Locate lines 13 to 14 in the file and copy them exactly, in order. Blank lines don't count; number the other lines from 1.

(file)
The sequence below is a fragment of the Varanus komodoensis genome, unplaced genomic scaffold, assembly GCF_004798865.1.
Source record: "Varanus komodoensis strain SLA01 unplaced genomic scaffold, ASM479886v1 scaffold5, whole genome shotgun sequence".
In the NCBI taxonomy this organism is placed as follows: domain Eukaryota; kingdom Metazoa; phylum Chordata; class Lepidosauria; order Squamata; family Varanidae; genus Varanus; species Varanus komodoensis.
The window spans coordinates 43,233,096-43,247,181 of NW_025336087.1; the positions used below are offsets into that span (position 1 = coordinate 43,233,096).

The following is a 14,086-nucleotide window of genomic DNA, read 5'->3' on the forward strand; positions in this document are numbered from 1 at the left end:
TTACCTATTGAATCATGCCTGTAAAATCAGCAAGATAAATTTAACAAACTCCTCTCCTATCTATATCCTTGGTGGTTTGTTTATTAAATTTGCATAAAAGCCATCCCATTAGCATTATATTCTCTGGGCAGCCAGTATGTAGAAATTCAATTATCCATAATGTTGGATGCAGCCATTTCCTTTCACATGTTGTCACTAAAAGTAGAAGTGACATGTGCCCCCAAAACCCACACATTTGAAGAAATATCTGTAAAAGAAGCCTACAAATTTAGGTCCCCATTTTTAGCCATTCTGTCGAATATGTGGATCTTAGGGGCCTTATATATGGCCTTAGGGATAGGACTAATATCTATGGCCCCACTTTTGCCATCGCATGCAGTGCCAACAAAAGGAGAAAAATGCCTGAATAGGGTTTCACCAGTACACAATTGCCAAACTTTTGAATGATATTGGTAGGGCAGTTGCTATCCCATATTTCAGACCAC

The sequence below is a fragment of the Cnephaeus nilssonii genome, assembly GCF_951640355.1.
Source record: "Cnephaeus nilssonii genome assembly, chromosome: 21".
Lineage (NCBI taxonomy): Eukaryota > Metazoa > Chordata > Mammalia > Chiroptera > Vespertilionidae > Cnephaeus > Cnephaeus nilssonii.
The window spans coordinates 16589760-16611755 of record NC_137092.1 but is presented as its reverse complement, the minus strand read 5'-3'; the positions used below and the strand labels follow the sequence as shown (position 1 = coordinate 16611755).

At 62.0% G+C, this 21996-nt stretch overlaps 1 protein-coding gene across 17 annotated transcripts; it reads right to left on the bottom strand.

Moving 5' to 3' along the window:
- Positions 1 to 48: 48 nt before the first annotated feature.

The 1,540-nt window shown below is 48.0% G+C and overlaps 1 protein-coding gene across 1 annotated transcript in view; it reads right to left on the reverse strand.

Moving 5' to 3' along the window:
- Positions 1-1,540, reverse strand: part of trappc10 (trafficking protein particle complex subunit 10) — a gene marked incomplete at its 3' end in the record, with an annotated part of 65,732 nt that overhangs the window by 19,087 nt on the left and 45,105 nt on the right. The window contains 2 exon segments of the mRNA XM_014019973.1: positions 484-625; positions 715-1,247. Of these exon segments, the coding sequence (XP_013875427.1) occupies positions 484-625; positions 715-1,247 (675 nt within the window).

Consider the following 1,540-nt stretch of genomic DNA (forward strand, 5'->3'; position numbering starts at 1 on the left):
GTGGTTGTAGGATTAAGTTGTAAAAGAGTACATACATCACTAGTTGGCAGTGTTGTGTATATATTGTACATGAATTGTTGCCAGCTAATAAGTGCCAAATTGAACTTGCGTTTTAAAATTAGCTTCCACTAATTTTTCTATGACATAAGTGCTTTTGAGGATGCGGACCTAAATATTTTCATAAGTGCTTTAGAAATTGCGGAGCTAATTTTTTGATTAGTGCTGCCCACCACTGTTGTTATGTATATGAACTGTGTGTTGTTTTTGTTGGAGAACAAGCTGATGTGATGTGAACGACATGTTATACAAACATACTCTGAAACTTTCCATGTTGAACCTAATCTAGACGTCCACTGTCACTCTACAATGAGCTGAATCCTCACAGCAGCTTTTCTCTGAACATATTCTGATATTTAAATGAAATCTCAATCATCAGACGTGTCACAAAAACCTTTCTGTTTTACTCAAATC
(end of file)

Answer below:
- Positions 1 to 48: 48 nt before the first annotated feature.

The 1,540-nt window shown below is 48.0% G+C and overlaps 1 protein-coding gene across 1 annotated transcript in view; it reads right to left on the reverse strand.